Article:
Fourteen servicemen were killed when a Nimrod exploded in mid-air in 2006
Relatives of some of the 14 servicemen killed when an RAF Nimrod plane exploded in Afghanistan in 2006 are suing the Ministry of Defence.
A writ accusing the MoD of negligence, failing to minimise risk and a breach of the right to life has been served on Defence Secretary Des Browne.
In May, a coroner ruled the Nimrod fleet, based at RAF Kinloss, had never been airworthy and should be grounded.
The MoD said it had already planned to compensate families of the victims.
The Nimrod spy plane exploded on 2 September 2006, shortly after undergoing air-to-air refuelling.
The blast was caused by fuel leaking into a dry bay and igniting on contact with a hot air pipe.
The action is being brought by the families of Sgt Ben Knight, 25, and Flt Lt Steven Swarbrick, 28.
Flt Lt Knight's father Graham, 56, said Monday was the last chance for the families to launch the legal action, as it had to be carried out within two years of the accident - Tuesday will mark its second anniversary.
"Nobody has been held accountable for the actual crash," he said.
"The government has stood up and said we are sorry. The coroner has said the aircraft was never airworthy but nobody in the RAF or MoD has ever been held accountable for it."
The issuing of the writ is the first time the department has faced a legal challenge under the European Convention of Human Rights.
We have ceased air-to-air refuelling and the use of very hot air systems when our Nimrod's are in flight
Barrister John Cooper, who is acting on behalf of the two families, has said the action is "three-fold".
"Firstly negligence - it is the families' argument that the Ministry of Defence had a duty to protect, so far as is practicable, the lives of service people and that they breached that duty," he said.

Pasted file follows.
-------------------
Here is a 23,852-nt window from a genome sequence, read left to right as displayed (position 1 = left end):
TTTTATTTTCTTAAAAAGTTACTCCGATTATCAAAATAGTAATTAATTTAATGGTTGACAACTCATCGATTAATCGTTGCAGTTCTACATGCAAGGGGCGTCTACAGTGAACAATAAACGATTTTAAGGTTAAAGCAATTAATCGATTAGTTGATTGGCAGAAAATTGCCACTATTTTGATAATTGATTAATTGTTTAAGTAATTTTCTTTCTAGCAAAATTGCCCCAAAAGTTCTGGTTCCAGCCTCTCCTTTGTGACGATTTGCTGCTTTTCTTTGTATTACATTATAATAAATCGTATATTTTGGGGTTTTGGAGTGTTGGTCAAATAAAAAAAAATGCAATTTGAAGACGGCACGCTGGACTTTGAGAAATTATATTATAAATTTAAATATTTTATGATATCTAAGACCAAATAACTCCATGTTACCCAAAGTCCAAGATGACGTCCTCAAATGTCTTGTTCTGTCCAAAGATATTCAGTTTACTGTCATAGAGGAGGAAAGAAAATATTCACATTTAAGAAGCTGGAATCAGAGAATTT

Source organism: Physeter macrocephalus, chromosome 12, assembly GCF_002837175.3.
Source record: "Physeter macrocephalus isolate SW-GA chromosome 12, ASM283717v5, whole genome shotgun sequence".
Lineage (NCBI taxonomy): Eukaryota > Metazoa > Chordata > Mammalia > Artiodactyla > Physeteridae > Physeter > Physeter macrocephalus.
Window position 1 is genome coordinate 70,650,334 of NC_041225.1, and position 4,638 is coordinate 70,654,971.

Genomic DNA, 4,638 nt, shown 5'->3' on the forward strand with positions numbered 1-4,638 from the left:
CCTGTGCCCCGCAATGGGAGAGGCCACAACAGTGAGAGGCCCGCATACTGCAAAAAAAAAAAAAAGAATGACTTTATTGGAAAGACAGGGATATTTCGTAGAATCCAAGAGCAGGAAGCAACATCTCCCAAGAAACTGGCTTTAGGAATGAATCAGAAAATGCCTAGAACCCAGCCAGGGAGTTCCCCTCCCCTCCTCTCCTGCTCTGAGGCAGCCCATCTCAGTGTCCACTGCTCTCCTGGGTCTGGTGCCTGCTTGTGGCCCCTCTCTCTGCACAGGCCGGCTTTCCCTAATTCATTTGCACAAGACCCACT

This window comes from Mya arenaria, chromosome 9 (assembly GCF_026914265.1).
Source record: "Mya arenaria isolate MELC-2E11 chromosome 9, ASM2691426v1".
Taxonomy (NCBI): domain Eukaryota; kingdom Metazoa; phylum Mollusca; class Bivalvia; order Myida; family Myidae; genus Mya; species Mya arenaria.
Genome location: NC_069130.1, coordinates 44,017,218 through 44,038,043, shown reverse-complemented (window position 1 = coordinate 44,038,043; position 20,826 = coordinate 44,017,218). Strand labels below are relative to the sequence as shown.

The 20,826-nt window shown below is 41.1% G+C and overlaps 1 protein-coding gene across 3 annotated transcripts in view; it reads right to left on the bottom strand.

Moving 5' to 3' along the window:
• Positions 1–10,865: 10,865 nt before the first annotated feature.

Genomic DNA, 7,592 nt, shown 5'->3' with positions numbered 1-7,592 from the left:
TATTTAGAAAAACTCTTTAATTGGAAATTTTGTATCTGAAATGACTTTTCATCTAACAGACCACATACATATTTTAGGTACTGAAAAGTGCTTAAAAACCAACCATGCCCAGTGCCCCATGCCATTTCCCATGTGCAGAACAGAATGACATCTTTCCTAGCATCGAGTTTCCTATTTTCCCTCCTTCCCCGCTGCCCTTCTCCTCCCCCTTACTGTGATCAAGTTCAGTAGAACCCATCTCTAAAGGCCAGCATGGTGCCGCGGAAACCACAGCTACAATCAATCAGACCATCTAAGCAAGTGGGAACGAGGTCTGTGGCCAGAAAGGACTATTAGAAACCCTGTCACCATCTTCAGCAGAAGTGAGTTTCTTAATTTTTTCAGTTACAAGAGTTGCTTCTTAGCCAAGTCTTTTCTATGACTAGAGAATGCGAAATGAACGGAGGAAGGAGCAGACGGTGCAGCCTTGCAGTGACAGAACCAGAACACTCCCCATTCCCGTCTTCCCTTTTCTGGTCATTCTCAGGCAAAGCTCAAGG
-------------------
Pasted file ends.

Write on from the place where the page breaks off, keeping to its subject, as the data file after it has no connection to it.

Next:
"Secondly, breach of statutory duty under the Health and Safety at Work act 1974. This states that any employer should take steps as far as is reasonably practicable to minimise risk.
"And thirdly, under Article Two of the European Convention on Human Rights."
This principle asserts that an individual's right to life is protected under law.
He said there was "a duty on the government to protect life by minimising risk", adding that the claimants believe "the aeroplane was unairworthy and the Ministry of Defence should have known".
He said his clients "accept there is always risk in war" but felt "the design of Nimrod was fundamentally flawed".
Safe to fly
The MoD says new procedures mean the Nimrod aircraft is safe.
On the legal action, a spokesman said: "Ever since the publication of the Nimrod Board of Inquiry last December, the secretary of state for defence has been clear that the MoD will pay compensation to those families affected by this tragedy.
"In doing so, he sought to remove additional pressure on the families.
"The claims served by two families in Scotland are covered by the secretary of state's intention that compensation will be paid.
"We understand that a separate claim may have been lodged at the High Court referring to Article Two of the European Convention on Human Rights, which covers right to life.
"No details have yet been received on this claim and we are therefore unable to comment further at this stage."
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